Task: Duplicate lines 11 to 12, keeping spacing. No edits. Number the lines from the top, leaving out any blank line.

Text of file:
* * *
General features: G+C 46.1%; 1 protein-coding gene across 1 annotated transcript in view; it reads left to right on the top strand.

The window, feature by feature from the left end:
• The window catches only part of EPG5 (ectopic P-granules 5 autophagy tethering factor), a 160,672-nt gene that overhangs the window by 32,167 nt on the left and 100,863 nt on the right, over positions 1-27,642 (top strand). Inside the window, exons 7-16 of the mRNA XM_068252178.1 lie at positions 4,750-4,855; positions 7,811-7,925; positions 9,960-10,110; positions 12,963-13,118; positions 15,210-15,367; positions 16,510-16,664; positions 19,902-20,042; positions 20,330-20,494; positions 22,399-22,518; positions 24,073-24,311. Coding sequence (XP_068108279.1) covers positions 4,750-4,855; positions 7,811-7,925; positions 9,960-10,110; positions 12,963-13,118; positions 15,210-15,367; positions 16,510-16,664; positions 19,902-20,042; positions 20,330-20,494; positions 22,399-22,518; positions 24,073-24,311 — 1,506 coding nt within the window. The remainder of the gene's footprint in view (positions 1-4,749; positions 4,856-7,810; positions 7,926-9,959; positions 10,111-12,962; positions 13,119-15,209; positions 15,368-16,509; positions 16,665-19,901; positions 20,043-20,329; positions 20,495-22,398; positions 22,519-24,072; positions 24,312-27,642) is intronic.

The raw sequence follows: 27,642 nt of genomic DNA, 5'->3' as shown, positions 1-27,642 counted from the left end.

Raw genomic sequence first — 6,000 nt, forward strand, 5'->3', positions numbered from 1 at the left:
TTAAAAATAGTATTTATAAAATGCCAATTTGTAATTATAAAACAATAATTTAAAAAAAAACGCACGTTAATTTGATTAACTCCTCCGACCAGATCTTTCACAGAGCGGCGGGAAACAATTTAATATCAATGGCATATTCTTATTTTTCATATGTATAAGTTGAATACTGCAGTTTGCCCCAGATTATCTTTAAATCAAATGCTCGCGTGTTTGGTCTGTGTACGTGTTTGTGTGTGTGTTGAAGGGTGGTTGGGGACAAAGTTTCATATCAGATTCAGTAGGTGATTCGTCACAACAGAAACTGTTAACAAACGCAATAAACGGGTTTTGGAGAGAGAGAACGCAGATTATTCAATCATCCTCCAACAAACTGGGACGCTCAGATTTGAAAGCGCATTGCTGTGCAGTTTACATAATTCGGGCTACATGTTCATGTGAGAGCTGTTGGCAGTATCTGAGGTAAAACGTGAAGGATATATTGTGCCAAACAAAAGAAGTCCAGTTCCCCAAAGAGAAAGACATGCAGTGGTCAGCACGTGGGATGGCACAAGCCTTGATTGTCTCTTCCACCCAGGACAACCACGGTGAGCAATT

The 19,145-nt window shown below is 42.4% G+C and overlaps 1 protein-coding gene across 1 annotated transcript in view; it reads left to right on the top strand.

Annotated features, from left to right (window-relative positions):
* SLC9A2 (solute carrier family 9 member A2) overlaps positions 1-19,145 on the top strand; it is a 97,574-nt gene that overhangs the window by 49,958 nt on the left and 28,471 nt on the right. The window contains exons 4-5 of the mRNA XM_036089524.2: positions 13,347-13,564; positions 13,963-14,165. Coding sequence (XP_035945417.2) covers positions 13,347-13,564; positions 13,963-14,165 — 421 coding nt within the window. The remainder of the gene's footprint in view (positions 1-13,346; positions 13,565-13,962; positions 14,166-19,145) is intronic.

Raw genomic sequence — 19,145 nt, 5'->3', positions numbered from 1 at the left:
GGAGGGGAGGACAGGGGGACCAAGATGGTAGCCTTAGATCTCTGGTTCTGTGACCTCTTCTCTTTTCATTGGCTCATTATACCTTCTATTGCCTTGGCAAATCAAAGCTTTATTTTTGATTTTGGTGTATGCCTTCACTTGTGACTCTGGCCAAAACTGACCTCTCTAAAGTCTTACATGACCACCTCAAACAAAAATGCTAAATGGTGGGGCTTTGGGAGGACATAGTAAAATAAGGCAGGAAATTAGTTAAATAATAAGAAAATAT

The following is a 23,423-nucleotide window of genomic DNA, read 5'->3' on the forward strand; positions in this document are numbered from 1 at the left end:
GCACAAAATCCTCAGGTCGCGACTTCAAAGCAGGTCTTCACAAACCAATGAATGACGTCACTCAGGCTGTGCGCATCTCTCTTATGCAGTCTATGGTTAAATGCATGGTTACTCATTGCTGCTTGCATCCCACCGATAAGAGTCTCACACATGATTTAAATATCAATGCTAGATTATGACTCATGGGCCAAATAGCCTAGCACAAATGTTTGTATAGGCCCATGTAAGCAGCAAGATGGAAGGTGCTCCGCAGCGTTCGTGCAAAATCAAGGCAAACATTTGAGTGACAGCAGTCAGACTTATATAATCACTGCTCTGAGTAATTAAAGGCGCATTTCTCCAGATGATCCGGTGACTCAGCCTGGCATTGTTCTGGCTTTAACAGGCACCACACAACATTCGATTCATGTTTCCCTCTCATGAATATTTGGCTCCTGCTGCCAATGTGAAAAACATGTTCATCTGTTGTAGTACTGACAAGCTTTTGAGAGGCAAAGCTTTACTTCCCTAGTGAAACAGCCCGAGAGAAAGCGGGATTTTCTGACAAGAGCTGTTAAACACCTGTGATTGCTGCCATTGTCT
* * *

GGAGGGGAGGACAGGGGGACCAAGATGGTAGCCTTAGATCTCTGGTTCTGTGACCTCTTCTCTTTTCATTGGCTCATTATACCTTCTATTGCCTTGGCAAATCAAAGCTTTATTTTTGATTTTGGTGTATGCCTTCACTTGTGACTCTGGCCAAAACTGACCTCTCTAAAGTCTTACATGACCACCTCAAACAAAAATGCTAAATGGTGGGGCTTTGGGAGGACATAGTAAAATAAGGCAGGAAATTAGTTAAATAATAAGAAAATAT

The following is a 23,423-nucleotide window of genomic DNA, read 5'->3' on the forward strand; positions in this document are numbered from 1 at the left end: